Open Buddha

Open Source Buddhism, Technology, and Geekery
Bay Area, California

What is a successful model for Buddhism in the West?

View of Bell from Zendo

My post on whether Vajrayana can survive seems to have gotten more attention than many recent posts. I should poke the anthill more often, it seems.

A question related to my last post is “what is a successful model for Buddhism in the West?” By this, I mean organizational model. Now, certain die-hard purists will point out that the Buddha personally established a model, that of the monastic sangha that begs for alms and receives donations of land or other property. My reply to that is that many forms of Buddhism have not actually followed that model, either altering it somewhat (such as the spread of Buddhism in China and Korea) or much more severely, such as the Buddhism of Japan, where Vinaya-based monasticism really doesn’t even exist and hasn’t for quite a while.

It has been noted by religious scholars that many religious groups in America undergo an organizational shift that renders them somewhat similar to the congregational model used by Protestant Christianity. (I’m sure there is a term for this but I don’t have the sources handy for this.) This is done as either a conscious or unconscious means of cultural assimilation to the model that is familiar to most of us here in the United States. I’m not sure if it happens as much in Europe but I would expect that it does. This process leads to a “church” model in which one has a congregation led by one or more religious specialists, often called “ministers” if not “priests.” I believe that, for example, the Jodo Shinshu sect chose this model for the Buddhist Churches of America partially because of concerns about seeming too foreign as a largely immigrant Japanese church, especially around World War II when there was much anti-Japanese animosity. (I’m sure one or two of my blog readers will correct me if I’m grossly wrong.)

There is nothing inherently wrong or incorrect about this church model, so please don’t read this as a criticism of it. It is a response to the question of how to organize. You see this in other, non-Buddhist, religious traditions as well. I’ve seen a number of Neopagan organizations set themselves up as churches led by a priest or a priestess, having a board of directors, etc. It seems to happen as a default choice for some when things grow to the point of requiring organization. Even if we call the churches, “Dharma Centers,” they are still effectively following the same model and may be carrying hidden assumptions on the part of members as they function within the structure.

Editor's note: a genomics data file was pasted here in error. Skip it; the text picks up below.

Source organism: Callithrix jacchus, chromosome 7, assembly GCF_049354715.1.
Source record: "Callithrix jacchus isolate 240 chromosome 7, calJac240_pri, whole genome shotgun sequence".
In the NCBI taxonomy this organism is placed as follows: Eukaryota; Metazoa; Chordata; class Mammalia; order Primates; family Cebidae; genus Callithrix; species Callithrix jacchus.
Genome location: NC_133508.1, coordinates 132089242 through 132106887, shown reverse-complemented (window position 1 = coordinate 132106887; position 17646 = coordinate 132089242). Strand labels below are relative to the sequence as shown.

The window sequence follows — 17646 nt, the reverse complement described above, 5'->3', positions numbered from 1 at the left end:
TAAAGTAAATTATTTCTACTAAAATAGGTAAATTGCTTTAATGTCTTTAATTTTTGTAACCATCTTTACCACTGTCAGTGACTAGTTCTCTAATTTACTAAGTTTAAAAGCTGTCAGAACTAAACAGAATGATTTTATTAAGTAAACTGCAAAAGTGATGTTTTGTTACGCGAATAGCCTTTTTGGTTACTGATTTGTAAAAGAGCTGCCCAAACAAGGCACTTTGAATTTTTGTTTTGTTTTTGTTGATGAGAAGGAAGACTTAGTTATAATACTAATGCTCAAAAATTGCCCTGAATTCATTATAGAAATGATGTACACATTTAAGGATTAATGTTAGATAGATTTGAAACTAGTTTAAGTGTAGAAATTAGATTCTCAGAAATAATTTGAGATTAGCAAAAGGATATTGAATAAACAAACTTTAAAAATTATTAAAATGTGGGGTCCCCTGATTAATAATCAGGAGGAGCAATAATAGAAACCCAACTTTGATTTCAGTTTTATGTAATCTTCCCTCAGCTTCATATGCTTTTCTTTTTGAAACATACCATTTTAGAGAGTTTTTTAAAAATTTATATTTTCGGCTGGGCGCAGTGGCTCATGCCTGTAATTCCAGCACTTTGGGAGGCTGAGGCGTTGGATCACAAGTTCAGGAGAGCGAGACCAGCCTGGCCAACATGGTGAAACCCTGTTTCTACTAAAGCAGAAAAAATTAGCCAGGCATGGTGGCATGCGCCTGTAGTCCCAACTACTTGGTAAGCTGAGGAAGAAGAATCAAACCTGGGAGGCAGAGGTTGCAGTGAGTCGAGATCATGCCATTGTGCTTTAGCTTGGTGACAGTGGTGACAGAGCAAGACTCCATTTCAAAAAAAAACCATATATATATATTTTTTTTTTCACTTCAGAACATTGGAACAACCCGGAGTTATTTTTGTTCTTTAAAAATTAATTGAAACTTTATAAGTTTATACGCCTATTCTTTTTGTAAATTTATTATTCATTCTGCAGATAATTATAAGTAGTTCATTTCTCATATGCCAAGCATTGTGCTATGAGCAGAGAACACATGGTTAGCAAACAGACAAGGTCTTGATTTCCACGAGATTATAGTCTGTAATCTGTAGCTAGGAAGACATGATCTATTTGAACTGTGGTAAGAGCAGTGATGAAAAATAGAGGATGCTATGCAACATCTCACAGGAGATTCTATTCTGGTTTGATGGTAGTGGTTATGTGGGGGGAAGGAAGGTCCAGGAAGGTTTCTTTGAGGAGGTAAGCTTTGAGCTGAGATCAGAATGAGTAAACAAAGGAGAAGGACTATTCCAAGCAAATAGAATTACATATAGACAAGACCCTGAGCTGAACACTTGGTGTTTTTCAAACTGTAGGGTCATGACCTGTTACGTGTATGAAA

(As an aside, the matter of people going to Buddhist priests or monks for counseling and on certain life issues has been commented on as a phenomena that happens here that does not necessarily occur elsewhere. People expect priests to minister to a group and to act as guides because of historical expectations from Christianity, I feel.)

There are other models though. If nothing else, there is the “living room” model of fellow travelers meeting together in each others’ homes. There is the traditional Buddhist model of setting up a monastery with celibate monastics (if funds can be raised and maintained). There is the temple model, much like a parish church, with hereditary priests overseen by a larger organization for a sect.

I’m not sure which of these, if any, is the best model in the longer term. Natural selection will play a role as we see what survives over time but as someone who is a priest within a larger organization, how we organize and what the role or roles of a priest may be (and of non-priests, for that matter) is something that I’ve been thinking about off and on.

Also, reading books like “Shoes Outside the Door” about the crisis at the San Francisco Zen Center reminds me that these questions are very important, as is the relationship between various roles in an organization and the expectations people have for their teachers or priests. (For those that haven’t read the book, it deals with a specific sexual scandal, the issues around it, and how the community did and did not address it before and after it became a crisis. It has been required reading within my teacher’s organization in the past.)

I’m curious as to what models people reading this are working within, if they are Buddhists. What do you think will work best and why? How do you see see yourselves organizing to practice the Dharma? How do you want to pass it to the next generation?